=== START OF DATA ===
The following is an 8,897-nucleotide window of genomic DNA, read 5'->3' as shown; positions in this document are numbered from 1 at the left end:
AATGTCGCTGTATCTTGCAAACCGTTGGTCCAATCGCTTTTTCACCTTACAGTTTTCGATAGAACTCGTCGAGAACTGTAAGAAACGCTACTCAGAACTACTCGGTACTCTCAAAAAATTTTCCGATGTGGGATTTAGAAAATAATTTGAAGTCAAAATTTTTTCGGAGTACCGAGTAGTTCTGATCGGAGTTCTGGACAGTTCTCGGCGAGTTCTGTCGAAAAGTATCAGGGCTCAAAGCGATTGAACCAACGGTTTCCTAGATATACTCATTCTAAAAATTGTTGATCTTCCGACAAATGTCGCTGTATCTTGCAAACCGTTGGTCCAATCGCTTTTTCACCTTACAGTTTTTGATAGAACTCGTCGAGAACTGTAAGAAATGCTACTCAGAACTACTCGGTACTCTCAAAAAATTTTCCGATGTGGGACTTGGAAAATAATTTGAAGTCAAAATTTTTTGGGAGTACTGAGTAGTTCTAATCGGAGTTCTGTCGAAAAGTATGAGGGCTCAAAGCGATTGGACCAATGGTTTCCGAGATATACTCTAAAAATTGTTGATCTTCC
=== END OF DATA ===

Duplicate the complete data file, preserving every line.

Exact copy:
The following is an 8,897-nucleotide window of genomic DNA, read 5'->3' as shown; positions in this document are numbered from 1 at the left end:
AATGTCGCTGTATCTTGCAAACCGTTGGTCCAATCGCTTTTTCACCTTACAGTTTTCGATAGAACTCGTCGAGAACTGTAAGAAACGCTACTCAGAACTACTCGGTACTCTCAAAAAATTTTCCGATGTGGGATTTAGAAAATAATTTGAAGTCAAAATTTTTTCGGAGTACCGAGTAGTTCTGATCGGAGTTCTGGACAGTTCTCGGCGAGTTCTGTCGAAAAGTATCAGGGCTCAAAGCGATTGAACCAACGGTTTCCTAGATATACTCATTCTAAAAATTGTTGATCTTCCGACAAATGTCGCTGTATCTTGCAAACCGTTGGTCCAATCGCTTTTTCACCTTACAGTTTTTGATAGAACTCGTCGAGAACTGTAAGAAATGCTACTCAGAACTACTCGGTACTCTCAAAAAATTTTCCGATGTGGGACTTGGAAAATAATTTGAAGTCAAAATTTTTTGGGAGTACTGAGTAGTTCTAATCGGAGTTCTGTCGAAAAGTATGAGGGCTCAAAGCGATTGGACCAATGGTTTCCGAGATATACTCTAAAAATTGTTGATCTTCC